Bose Accused Of Spying On Customers In Class Action Suit
A class action lawsuit filed on Tuesday in Chicago federal court in Chicago has sought an injunction to stop Bose’s “wholesale disregard” for the privacy of customers, alleging the audio giant spies on its customers using its official Bose app and sells the information gathered without permission.
Originally filed by Bose customer Kyle Zak, the suit accuses the company of trying to boost profit by quietly amassing customer information, and then selling it or using it to solicit further business.
Zak says that after purchasing a pair of Bose headphones and installing the official Bose Connect app, he was surprised to learn that Bose sent “all available media information” from his smartphone to third parties – not just the name, email address and serial number he supplied.
According to the complaint, Bose preprogrammed its Bose Connect app to continuously record the contents of the electronic communications that users send to their Bose Wireless Products from their smartphones, including the names of the music and audio tracks they select to play along with the corresponding artist and album information.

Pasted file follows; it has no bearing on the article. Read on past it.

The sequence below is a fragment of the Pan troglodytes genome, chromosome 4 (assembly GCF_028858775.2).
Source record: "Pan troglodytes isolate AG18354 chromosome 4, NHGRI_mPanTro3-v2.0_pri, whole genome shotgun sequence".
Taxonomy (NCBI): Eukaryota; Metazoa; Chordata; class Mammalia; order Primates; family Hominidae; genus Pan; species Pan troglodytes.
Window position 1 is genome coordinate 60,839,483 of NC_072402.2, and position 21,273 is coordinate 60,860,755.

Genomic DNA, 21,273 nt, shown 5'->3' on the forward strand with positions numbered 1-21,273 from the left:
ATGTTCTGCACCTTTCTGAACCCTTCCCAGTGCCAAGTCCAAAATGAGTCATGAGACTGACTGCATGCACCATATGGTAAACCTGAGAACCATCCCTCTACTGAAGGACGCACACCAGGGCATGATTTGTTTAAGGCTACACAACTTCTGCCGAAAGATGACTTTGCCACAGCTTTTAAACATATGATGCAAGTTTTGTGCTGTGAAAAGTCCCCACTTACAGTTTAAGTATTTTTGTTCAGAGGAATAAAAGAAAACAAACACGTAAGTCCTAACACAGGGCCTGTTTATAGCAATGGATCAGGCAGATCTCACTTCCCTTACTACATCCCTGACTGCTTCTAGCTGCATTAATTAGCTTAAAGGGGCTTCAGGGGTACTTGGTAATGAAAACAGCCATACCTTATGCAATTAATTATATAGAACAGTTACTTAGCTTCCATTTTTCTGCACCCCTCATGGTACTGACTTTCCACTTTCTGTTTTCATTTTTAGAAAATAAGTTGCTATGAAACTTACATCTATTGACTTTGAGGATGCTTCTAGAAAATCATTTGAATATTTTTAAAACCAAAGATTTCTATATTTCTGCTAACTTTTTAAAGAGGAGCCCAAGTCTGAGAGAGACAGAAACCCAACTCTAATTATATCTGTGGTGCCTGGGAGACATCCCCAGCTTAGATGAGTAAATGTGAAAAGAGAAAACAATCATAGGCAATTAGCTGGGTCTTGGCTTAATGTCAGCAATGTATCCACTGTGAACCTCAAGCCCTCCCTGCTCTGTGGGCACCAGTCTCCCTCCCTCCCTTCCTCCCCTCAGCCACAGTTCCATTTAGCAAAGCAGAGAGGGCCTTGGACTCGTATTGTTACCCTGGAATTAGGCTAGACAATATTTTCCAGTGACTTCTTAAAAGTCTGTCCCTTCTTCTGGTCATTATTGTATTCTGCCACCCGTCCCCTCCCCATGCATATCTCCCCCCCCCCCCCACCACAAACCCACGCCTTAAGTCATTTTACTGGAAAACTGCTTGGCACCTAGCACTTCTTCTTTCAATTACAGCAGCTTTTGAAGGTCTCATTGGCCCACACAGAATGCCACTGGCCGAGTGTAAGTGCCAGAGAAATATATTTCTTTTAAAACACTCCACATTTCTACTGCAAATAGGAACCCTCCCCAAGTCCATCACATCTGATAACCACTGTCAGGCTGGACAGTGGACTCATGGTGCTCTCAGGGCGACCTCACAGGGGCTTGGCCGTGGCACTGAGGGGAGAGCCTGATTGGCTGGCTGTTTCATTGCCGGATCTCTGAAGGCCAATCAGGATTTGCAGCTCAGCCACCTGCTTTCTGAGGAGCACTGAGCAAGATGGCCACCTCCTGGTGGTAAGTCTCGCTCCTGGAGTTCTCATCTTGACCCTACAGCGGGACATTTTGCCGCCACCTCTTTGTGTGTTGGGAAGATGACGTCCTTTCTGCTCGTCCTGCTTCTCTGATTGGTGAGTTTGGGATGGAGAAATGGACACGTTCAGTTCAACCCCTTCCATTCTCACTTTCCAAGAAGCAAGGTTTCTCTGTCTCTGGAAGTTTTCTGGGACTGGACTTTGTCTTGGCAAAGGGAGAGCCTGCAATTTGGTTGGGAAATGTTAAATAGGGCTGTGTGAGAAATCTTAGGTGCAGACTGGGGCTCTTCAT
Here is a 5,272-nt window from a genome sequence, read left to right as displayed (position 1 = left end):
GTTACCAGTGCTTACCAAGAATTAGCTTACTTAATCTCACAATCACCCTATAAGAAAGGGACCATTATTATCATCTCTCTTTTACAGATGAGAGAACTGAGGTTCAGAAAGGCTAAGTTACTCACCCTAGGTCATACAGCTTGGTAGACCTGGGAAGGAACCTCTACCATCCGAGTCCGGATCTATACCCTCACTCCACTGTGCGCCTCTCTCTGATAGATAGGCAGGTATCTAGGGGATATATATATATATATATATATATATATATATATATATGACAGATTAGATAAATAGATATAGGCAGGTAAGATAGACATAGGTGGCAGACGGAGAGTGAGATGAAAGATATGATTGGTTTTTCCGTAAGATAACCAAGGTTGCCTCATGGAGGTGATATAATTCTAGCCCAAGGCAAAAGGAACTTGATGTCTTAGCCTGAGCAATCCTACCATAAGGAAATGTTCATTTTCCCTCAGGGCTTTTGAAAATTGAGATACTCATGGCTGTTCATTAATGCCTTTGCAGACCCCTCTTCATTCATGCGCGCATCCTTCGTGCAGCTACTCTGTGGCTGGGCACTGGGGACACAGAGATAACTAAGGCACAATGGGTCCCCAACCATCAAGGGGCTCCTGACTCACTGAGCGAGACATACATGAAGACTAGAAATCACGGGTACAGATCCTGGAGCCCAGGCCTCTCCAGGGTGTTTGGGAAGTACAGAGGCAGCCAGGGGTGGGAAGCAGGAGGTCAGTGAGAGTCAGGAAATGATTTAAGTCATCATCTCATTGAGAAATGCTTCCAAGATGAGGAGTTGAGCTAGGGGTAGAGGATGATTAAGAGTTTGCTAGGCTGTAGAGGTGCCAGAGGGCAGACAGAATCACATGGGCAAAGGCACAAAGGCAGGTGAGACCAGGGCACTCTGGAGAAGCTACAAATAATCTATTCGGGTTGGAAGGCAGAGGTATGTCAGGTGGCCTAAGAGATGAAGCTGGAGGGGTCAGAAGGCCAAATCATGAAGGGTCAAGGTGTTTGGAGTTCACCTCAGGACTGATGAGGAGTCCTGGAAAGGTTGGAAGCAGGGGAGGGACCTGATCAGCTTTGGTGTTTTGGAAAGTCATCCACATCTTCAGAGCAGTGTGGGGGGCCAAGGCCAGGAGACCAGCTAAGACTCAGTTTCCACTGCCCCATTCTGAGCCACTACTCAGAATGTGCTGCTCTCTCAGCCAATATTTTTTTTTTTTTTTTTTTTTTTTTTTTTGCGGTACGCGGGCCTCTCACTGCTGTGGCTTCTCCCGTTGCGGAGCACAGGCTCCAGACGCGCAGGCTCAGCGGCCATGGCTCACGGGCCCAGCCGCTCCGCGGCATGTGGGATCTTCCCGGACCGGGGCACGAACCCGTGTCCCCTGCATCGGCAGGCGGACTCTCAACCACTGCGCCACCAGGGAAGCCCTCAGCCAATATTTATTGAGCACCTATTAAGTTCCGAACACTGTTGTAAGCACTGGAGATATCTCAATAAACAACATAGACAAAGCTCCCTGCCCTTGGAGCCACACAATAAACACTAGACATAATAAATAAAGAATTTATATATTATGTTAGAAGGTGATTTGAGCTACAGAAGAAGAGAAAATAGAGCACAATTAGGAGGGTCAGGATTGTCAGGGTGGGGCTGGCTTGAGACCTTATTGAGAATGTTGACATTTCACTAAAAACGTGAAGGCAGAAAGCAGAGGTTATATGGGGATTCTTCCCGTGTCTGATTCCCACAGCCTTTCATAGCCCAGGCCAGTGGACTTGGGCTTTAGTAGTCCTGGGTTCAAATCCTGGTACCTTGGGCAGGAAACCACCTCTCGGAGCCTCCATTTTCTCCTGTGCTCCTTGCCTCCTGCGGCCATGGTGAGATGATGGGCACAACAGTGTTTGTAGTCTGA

The complaint argues that audio data gathered by the app both offer “an incredible amount of insight” into customers’ personal lives and “demonstrates a wholesale disregard for consumer privacy rights.”
“People should be uncomfortable with it,” Christopher Dore, a lawyer representing Zak, said in an interview.
“People put headphones on their head because they think it’s private, but they can be giving out information they don’t want to share.”
Bose has yet to respond to the claims.